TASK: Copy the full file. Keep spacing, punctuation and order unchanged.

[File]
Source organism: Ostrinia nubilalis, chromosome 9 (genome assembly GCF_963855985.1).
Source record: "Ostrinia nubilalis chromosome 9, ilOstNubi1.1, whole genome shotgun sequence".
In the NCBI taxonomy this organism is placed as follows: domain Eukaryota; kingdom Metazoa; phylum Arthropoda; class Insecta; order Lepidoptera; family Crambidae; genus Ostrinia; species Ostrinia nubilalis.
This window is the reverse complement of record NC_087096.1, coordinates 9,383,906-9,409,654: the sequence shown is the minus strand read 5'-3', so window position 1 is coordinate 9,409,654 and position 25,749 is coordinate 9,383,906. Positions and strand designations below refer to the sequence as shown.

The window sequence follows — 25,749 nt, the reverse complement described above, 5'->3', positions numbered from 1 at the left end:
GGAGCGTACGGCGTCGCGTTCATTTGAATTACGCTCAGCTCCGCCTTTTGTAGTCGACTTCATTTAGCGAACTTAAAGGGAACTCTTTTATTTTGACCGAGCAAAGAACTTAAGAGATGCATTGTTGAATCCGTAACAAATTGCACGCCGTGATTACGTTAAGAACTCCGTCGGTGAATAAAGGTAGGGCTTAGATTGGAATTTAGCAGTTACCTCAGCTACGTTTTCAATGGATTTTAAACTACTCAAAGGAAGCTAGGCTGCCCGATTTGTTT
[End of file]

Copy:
Source organism: Ostrinia nubilalis, chromosome 9 (genome assembly GCF_963855985.1).
Source record: "Ostrinia nubilalis chromosome 9, ilOstNubi1.1, whole genome shotgun sequence".
In the NCBI taxonomy this organism is placed as follows: domain Eukaryota; kingdom Metazoa; phylum Arthropoda; class Insecta; order Lepidoptera; family Crambidae; genus Ostrinia; species Ostrinia nubilalis.
This window is the reverse complement of record NC_087096.1, coordinates 9,383,906-9,409,654: the sequence shown is the minus strand read 5'-3', so window position 1 is coordinate 9,409,654 and position 25,749 is coordinate 9,383,906. Positions and strand designations below refer to the sequence as shown.

The window sequence follows — 25,749 nt, the reverse complement described above, 5'->3', positions numbered from 1 at the left end:
GGAGCGTACGGCGTCGCGTTCATTTGAATTACGCTCAGCTCCGCCTTTTGTAGTCGACTTCATTTAGCGAACTTAAAGGGAACTCTTTTATTTTGACCGAGCAAAGAACTTAAGAGATGCATTGTTGAATCCGTAACAAATTGCACGCCGTGATTACGTTAAGAACTCCGTCGGTGAATAAAGGTAGGGCTTAGATTGGAATTTAGCAGTTACCTCAGCTACGTTTTCAATGGATTTTAAACTACTCAAAGGAAGCTAGGCTGCCCGATTTGTTT